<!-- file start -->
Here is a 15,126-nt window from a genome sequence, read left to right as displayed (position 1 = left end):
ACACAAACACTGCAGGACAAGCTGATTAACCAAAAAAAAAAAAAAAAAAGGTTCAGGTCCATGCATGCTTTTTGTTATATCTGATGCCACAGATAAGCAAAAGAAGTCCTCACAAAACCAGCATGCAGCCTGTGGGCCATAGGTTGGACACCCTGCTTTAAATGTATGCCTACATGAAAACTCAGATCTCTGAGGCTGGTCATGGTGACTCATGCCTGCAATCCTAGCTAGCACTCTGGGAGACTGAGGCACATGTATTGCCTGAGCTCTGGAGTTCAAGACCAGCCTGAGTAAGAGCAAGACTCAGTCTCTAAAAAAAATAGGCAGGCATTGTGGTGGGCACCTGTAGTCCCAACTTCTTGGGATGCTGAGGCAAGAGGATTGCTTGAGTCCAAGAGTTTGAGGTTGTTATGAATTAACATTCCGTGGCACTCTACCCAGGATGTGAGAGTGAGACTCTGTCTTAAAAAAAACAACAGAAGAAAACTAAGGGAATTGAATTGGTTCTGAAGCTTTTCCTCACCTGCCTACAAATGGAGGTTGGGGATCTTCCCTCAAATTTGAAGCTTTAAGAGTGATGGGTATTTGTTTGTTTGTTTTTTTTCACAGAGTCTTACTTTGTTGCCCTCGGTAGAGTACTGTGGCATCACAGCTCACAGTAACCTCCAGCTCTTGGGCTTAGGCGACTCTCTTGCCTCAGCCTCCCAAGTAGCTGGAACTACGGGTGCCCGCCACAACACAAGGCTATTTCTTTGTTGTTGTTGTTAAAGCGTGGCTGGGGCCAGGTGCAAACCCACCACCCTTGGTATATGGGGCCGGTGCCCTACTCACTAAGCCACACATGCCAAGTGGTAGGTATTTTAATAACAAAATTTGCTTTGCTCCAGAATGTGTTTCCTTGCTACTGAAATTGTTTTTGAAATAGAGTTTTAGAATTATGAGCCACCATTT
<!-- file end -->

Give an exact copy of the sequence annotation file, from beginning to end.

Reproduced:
Here is a 15,126-nt window from a genome sequence, read left to right as displayed (position 1 = left end):
ACACAAACACTGCAGGACAAGCTGATTAACCAAAAAAAAAAAAAAAAAAGGTTCAGGTCCATGCATGCTTTTTGTTATATCTGATGCCACAGATAAGCAAAAGAAGTCCTCACAAAACCAGCATGCAGCCTGTGGGCCATAGGTTGGACACCCTGCTTTAAATGTATGCCTACATGAAAACTCAGATCTCTGAGGCTGGTCATGGTGACTCATGCCTGCAATCCTAGCTAGCACTCTGGGAGACTGAGGCACATGTATTGCCTGAGCTCTGGAGTTCAAGACCAGCCTGAGTAAGAGCAAGACTCAGTCTCTAAAAAAAATAGGCAGGCATTGTGGTGGGCACCTGTAGTCCCAACTTCTTGGGATGCTGAGGCAAGAGGATTGCTTGAGTCCAAGAGTTTGAGGTTGTTATGAATTAACATTCCGTGGCACTCTACCCAGGATGTGAGAGTGAGACTCTGTCTTAAAAAAAACAACAGAAGAAAACTAAGGGAATTGAATTGGTTCTGAAGCTTTTCCTCACCTGCCTACAAATGGAGGTTGGGGATCTTCCCTCAAATTTGAAGCTTTAAGAGTGATGGGTATTTGTTTGTTTGTTTTTTTTCACAGAGTCTTACTTTGTTGCCCTCGGTAGAGTACTGTGGCATCACAGCTCACAGTAACCTCCAGCTCTTGGGCTTAGGCGACTCTCTTGCCTCAGCCTCCCAAGTAGCTGGAACTACGGGTGCCCGCCACAACACAAGGCTATTTCTTTGTTGTTGTTGTTAAAGCGTGGCTGGGGCCAGGTGCAAACCCACCACCCTTGGTATATGGGGCCGGTGCCCTACTCACTAAGCCACACATGCCAAGTGGTAGGTATTTTAATAACAAAATTTGCTTTGCTCCAGAATGTGTTTCCTTGCTACTGAAATTGTTTTTGAAATAGAGTTTTAGAATTATGAGCCACCATTT